Politicians, like editors and cops, are very keen on outrage stories, and state Senator Fred S. Farr of Monterey County is no exception. He is a leading light of the Carmel-Pebble Beach set and no friend to hoodlums anywhere, especially gang rapists who invade his constituency. Senator Far demanded an immediate investigation of the Hell’s Angels and others of their ilk–Commancheros, Stray Satans, Iron Horsemen, Rattlers (a Negro club), and Booze Fighters–whose lack of status caused them all to be lumped together as “other disreputables.” In the cut-off world of big bikes, long runs and classy rumbles, this new, state-sanctioned stratification made the Hell’s Angels very big. They were, after all, Number One. Like John Dillinger.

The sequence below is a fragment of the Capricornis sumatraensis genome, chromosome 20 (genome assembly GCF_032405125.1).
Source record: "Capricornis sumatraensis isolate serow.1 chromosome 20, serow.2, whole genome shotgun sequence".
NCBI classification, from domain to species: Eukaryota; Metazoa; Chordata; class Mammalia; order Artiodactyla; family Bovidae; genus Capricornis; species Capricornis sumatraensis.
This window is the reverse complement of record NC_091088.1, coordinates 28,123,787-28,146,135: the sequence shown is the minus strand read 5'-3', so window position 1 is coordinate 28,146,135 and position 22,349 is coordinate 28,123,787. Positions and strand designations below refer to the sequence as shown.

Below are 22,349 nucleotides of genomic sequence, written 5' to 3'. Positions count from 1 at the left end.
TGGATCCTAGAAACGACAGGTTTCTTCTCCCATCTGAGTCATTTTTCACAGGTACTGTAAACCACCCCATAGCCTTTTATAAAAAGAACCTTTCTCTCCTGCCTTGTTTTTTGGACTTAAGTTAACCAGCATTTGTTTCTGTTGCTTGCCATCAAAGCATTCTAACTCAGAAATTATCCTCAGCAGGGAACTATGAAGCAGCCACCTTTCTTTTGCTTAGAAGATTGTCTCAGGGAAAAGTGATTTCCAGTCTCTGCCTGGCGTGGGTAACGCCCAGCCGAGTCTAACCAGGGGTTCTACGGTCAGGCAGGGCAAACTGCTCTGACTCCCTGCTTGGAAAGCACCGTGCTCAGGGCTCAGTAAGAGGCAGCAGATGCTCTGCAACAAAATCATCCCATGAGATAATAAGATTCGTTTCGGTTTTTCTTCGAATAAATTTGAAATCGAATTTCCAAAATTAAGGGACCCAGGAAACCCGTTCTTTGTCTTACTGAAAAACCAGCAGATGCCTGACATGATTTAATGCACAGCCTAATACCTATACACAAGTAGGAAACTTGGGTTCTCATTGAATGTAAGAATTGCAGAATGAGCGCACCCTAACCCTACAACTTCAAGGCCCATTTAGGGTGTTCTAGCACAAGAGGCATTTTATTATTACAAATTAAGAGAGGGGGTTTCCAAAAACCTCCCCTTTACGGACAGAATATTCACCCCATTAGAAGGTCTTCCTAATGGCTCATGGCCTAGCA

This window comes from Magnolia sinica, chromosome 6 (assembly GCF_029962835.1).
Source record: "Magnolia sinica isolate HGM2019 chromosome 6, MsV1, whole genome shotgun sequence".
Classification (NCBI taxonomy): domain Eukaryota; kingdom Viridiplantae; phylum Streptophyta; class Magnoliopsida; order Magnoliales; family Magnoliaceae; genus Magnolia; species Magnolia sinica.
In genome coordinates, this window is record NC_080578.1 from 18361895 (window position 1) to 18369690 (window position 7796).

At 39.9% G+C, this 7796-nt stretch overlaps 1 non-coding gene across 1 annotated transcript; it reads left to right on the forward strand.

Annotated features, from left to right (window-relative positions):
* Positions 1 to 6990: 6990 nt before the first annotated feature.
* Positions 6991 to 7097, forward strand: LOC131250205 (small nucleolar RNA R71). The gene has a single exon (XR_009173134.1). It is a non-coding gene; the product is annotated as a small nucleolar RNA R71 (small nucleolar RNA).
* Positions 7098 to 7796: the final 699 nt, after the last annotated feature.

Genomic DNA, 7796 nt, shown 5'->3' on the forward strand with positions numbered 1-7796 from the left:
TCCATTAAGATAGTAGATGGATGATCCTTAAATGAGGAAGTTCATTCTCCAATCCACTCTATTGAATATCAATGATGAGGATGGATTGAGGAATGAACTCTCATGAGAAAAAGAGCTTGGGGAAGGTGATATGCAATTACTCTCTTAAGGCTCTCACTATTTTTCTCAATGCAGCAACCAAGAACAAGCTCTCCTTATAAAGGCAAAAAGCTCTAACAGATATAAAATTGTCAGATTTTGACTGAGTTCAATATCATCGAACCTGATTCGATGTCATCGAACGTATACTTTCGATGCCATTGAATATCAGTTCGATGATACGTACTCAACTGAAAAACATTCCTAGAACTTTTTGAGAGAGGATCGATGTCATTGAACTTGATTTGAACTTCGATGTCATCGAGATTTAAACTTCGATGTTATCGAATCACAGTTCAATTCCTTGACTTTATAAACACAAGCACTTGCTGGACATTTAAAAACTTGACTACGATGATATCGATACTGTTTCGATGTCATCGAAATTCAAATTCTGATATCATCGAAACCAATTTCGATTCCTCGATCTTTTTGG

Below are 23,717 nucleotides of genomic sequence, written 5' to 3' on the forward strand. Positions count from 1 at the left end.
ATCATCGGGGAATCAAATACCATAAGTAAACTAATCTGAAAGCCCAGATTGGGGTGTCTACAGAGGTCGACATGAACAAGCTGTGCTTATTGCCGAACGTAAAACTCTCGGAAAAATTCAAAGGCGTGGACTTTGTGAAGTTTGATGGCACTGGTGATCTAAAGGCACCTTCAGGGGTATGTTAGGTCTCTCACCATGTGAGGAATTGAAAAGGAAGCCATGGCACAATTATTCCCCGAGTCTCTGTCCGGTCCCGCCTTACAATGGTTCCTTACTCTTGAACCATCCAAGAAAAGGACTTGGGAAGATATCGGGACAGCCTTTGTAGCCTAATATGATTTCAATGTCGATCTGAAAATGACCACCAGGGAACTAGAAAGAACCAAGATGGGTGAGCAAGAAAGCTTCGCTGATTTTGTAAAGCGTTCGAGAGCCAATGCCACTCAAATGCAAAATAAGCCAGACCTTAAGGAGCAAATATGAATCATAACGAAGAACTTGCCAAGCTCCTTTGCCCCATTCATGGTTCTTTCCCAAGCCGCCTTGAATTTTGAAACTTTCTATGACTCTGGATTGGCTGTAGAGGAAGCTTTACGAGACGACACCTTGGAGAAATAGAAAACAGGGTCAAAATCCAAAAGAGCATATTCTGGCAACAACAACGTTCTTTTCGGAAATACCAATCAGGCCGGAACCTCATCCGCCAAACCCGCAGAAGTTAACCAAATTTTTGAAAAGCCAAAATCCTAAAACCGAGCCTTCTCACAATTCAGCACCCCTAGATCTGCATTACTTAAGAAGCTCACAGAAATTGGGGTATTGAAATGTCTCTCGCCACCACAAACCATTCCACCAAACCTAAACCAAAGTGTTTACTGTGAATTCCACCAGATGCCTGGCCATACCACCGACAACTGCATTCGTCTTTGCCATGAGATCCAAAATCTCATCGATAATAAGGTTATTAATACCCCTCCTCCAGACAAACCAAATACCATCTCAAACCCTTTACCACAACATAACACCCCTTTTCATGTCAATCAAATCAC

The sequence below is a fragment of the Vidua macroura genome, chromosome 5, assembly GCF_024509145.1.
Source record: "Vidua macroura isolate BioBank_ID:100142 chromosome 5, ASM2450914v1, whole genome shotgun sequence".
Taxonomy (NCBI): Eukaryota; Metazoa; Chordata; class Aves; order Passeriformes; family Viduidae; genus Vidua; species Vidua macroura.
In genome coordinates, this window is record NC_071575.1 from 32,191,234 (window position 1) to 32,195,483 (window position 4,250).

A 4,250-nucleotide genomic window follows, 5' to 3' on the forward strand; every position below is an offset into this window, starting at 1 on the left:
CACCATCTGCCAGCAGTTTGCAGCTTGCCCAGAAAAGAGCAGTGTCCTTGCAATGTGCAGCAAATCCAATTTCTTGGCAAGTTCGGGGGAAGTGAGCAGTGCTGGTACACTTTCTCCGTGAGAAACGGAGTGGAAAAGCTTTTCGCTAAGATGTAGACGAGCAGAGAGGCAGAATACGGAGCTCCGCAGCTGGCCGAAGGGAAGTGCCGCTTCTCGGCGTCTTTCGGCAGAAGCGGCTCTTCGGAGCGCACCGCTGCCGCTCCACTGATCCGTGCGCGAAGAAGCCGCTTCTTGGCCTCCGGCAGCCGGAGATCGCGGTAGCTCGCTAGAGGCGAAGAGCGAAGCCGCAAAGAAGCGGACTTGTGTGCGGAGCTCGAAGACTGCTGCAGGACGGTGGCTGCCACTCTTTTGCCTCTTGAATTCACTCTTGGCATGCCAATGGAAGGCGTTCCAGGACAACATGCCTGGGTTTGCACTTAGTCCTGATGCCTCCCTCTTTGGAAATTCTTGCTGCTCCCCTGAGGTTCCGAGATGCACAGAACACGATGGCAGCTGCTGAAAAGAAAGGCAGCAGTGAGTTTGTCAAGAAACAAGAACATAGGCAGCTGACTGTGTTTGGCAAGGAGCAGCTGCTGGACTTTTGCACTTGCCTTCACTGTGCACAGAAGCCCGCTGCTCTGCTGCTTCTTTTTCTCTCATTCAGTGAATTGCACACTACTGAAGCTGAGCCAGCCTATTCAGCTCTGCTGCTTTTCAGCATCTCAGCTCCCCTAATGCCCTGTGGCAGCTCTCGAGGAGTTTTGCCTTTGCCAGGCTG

Attorney General Lynch, then new in his job, moved quickly to mount an investigation of sorts. He sent questionnaires to more than 100 sheriffs, district attorneys and police chiefs, asking for more information on the Hell’s Angels and those “other disreputables.” He also asked for suggestions as to how the law might deal with them.
Six months went by before all the replies where condensed into the fifteen-page report that made new outrage headlines when it was released to the press. (The Hell’s Angels also got a copy; one of them stole mine.) As a historical document, it read like a plot synopsis of Mickey Spillane’s worst dreams. But in the matter of solutions it was vague, reminiscent in some ways of Madame Nhu’s proposals for dealing with the Vietcong. The state was going to centralize information on these thugs, urge more vigorous prosecution, put them all under surveillance whenever possible, etc.